Where is the error on this approximation to $\pi$

I came across this website (see also) where the author (a supposedly alternative mathematician) claims to have a better approximation to $\pi$.

$$\pi\approx 3.1547…$$

Can someone tell me where is the error in his reasoning? (Sorry for the pessimistic viewpoint)

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Perhaps you can explain what he is doing.. I don't get it. – picakhu Sep 18 '12 at 12:30
@picakhu I see what you see. Sorry, I do not know any additional details. – pion Sep 18 '12 at 12:31
Just because someone is claiming to have done something great, does not mean he is wrong. If you look closely at what he is trying to say, you will find his reasoning make sense. – user43704 Oct 5 '12 at 10:08
If you look closely at any carefully crafted argument, it will usually make sense. Making sense and mathematical correctness are not correlated, at all. – Asaf Karagila Oct 5 '12 at 12:51
More specifically, the claim is that $\pi = 2 + \frac{2}{\sqrt{3}}$. – Nate Eldredge Oct 5 '12 at 12:55

2 Answers

The triangle he refers to does not have one half of the area of the circle, as he claims. This is where the error comes from.

In the future, I might recommend to not bother reading sites that claim obviously false things, like $\pi=3.15...$.

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Thanks for you answer. I will accept it if you prove the claim The triangle he refers to does not have one half of the area of the triangle, as he claims together with @picakhu question. I agree with the last paragraph, this is just a little puzzle not a research line. – pion Sep 18 '12 at 12:34
The author of the web page does not proof his claim that the areas are the same. The disproof is simple: If the author of the web page were right, we would have $\pi>3.15$. However we know from established proofs that $\pi<3.15$. Therefore the author's unproven claim cannot be true. – celtschk Sep 18 '12 at 12:44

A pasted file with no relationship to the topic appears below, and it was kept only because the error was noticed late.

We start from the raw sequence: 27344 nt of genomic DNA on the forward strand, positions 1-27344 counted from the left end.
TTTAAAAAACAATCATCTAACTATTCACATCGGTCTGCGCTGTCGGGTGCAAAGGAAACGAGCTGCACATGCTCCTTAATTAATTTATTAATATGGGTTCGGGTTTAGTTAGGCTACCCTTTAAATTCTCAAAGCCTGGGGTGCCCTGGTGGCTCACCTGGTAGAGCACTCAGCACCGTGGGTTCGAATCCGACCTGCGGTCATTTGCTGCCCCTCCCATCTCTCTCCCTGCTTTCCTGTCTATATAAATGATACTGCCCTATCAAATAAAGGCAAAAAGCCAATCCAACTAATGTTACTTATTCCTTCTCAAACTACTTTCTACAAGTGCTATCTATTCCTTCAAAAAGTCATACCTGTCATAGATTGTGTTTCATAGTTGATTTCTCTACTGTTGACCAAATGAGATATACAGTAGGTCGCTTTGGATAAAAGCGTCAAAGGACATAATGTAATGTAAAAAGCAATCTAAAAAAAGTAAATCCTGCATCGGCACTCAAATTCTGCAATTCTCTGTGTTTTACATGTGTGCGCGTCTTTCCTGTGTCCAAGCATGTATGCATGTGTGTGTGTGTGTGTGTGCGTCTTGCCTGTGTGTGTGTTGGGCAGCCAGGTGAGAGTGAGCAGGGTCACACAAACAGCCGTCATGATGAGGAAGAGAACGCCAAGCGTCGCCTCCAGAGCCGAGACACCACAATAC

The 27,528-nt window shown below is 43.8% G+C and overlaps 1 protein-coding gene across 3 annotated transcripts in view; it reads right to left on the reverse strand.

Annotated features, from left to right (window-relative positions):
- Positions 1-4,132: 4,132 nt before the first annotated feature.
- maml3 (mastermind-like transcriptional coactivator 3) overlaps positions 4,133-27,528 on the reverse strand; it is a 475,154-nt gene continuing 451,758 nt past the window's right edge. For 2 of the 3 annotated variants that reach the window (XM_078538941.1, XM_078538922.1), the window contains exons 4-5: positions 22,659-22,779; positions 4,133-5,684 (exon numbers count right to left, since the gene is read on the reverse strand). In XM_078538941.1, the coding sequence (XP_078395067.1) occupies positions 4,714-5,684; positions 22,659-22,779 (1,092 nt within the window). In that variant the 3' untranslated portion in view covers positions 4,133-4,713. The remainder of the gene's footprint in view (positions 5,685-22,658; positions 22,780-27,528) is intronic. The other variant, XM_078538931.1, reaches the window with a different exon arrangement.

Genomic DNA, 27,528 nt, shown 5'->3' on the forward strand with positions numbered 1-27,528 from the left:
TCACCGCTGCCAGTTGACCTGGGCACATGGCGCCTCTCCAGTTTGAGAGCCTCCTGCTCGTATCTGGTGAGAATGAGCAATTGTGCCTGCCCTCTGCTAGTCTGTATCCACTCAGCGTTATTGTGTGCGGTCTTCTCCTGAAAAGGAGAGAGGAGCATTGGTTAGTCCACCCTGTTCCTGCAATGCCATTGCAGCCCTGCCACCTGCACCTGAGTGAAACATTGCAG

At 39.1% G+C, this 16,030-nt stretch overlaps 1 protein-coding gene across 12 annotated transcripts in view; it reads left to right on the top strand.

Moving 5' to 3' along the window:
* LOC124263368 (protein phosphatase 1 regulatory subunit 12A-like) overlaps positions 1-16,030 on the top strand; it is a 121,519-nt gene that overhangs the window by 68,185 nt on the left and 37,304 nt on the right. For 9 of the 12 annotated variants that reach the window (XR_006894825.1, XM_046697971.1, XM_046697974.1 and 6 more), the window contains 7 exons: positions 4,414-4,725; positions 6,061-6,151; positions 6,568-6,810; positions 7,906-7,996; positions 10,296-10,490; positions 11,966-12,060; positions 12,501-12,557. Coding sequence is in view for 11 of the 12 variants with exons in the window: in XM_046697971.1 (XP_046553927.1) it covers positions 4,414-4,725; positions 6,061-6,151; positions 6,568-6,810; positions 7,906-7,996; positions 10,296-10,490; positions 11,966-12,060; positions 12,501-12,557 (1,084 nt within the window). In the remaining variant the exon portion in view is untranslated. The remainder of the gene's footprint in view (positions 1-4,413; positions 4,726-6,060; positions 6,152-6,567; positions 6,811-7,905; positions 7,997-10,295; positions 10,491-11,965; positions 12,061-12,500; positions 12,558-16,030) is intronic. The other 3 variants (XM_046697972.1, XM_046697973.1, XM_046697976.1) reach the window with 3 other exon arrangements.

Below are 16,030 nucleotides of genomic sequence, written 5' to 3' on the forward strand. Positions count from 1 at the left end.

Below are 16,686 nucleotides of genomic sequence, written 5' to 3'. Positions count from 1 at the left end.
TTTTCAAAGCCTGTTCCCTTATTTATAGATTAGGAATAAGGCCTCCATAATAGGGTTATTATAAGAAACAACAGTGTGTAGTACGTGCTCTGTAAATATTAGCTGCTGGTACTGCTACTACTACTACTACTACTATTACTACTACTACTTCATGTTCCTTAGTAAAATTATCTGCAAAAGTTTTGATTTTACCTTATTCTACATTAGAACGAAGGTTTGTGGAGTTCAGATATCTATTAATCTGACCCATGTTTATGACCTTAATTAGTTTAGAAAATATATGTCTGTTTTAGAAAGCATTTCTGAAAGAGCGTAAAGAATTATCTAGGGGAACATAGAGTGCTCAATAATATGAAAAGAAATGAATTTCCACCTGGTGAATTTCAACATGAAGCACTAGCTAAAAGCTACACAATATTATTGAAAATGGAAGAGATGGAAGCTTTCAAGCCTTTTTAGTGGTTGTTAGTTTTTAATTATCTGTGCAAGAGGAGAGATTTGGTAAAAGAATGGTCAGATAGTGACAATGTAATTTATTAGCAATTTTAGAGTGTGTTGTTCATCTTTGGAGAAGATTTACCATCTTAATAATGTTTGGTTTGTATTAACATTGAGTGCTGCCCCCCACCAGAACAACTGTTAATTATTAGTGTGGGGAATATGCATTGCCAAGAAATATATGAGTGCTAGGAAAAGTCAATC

@celtschk Thanks for your comment. What "established proofs" are you referring to? – pion Sep 18 '12 at 13:12
@pion: For example the proof that $\pi<22/7$. Since it is easily verified that $22/7<3.15$, this also proves that $\pi<3.15$. – celtschk Sep 18 '12 at 16:20

I'm not sure he is trying to say that his estimate of $\pi$ is better, just that this construction provides a reasonably good estimate. And it does, but we know this only because we know a good approximation of $\pi$ beforehand (that is, we can compare the calculated value to 3.1415926...)

His error estimate makes me wonder though, since it's way off. If he is trying to claim that his estimate of $\pi$ is better than the usual 3.1415926..., then he would need to better explain his error estimate, which comes out of nowhere.

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it is pretty clear that he is claiming that his estimate is better. Look here - dinbali.com/?page_id=78 – picakhu Sep 18 '12 at 12:41
The construction $22/7$ provides an even better estimate and takes somewhat less work :P he is just a crackpot who thinks he has trisected the angle. – Ben Millwood Sep 18 '12 at 13:34
@BenMillwood Not only trisecting the angle: Over fifty years of research, he has achieved solving the classic problems of mathematics such as trisecting the angle, squaring the circle, duplicating the cube, constructing the n-sided regular polygons, deriving the genuine value of pi ;) – pion Sep 18 '12 at 13:51
Galois must be turning in his grave now... – Johannes Kloos Sep 18 '12 at 14:24
@BenMillwood Didn't Archimedes get 22/7 by calculating the areas of inscribed and circumscribed 96-gons? That sounds like a lot of work to me... Unless I'm mistaken about the origin of 22/7. I'm honestly not willing to look too closely into the rest of this crackpot's website though to see what lengths he goes through and how much "work" it actually is to obtain his estimate of $\pi$. – Richard Sullivan Sep 18 '12 at 14:34